Last weekend, another friend that has never read anything of mine referred to me as lazy and followed the insult with, "Come on. What's it take to write to a book?" He chuckled when I responded, "Try it, if you've got a couple years."
 
If these comments came from people that finished anything I had written: a chapter, a page, a paragraph, a sentence, I would take their words as honest criticism, doubling my efforts to improve, yet I can't. They are clueless of my methods or style, ignorant of what I'm trying to accomplish--they're flippant.
 
Why?

Thursday, September 13, 2012

"Female Figure"



This is from my Figure Drawing class; we were allotted ten minutes per sketch. It's a very unique experience drawing a person that is in front of you, not from memory, imagination, or a photograph. It's especially weird when they disrobe, but I remember most of us got over the initial embarrassment as soon as the pencil hit the paper.

I recommend any aspiring artist take a class such as this. I took Nature, Animal, and Figure Drawing classes that involved drawing what we saw in real life, and each of them improved how I studied and displayed forms.

Tuesday, September 11, 2012

"Bulldog"


This is a sketch from my animal drawing class. We had to draw three dogs from pictures.

Friday, September 7, 2012

"Split Potato"


This is a still life I did my freshmen year of a college, made with pastels and charcoal. Apparently, it's been hiding in my portfolio, and I had forgotten that it existed until today.

Wednesday, September 5, 2012

Monster Consistency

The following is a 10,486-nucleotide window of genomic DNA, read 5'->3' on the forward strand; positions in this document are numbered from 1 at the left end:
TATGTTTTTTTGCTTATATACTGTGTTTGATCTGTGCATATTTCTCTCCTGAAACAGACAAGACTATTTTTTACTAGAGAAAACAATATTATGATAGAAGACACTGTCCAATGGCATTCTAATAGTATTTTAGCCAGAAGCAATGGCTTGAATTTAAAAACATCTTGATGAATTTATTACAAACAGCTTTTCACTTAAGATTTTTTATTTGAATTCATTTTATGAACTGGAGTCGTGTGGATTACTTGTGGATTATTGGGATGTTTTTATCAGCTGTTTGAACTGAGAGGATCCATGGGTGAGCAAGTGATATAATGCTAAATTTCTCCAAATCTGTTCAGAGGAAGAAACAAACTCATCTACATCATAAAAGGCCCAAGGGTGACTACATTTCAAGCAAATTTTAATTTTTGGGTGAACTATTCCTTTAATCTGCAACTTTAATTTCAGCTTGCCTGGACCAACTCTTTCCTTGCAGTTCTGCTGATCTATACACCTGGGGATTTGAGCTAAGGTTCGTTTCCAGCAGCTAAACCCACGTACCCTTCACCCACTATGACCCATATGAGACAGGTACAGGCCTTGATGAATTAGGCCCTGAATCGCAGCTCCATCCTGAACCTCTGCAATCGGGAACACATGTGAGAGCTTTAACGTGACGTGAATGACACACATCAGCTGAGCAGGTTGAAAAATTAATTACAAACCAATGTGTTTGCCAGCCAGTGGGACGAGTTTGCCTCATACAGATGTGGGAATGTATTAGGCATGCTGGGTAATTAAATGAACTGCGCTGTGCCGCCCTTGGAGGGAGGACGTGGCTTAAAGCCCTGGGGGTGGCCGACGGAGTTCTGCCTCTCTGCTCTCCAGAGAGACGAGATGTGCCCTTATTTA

One factor that makes or breaks a monster movie, whether it's vampires, werewolves, or aliens, is consistency, and what I mean by consistency is this: are the monsters as easy/difficult to kill at the start of the movie as they are at the end; do their powers stay the same?

I just finished watching the fourth installment of the Underworld franchise, and I grumbled the entire time. One Lycan (werewolf) would take a silver bullet to the heart and flop dead. Another Lycan would be shot in the same spot, as well as take several other rounds in the chest, and manage to sprint off. At one point, the main villains said they'd been taking injections to be immune to silver, yet when it came to the end of the movie, the largest, baddest Lycan of them all was killed by a carefully planted grenade containing silver.

I have to say, as much as I enjoy Kate Beckensdale in tight leather doing anything, I couldn't for the life of me figure out her abilities. One minute she ran from anything with a gun, needing to be saved; the next minute she moved faster than light and killed an entire hall full of armed guards in a single attack. Why did she move that fast only once? Why is her aim only accurate a second before her or someone she loves is a breath away from dying? Either she's skilled and powerful enough to take out rooms full of guards, Lycans, and vampires while they tote all manner of weapons or she's not; it can't be both.

As for movies involving aliens, I recently viewed Battleship. It was a prime example of my largest pet peeve--aliens that landed with immense power at the beginning of the movie yet died easier and easier as the film progressed. Majority of the alien invasion stories I've watched in the past decade have been plagued with this flaw. Humans get the floor mopped with them for a little over forty five minutes, then miraculously discover a chink in the armor (sometimes, that's literal) and start laying waste to aliens in droves.

In Battleship, rockets that did nothing to the alien's rolling balls of destruction suddenly blew them to smithereens. In Battle: Los Angeles, alien armor that took six guys firing machine guns to penetrate were suddenly shredded by a single marksman, hitting the same spots. Overlooking the obvious fact that an alien species would probably adjust to enemy tactics as fast as humans, if not faster, the humans never upgraded their weapons. Therefore, whether it's five or fifty minutes in, it should require the humans the same amount of bullets to get through the alien's armor.

That's just common sense.

Tuesday, September 4, 2012

Casualclysm?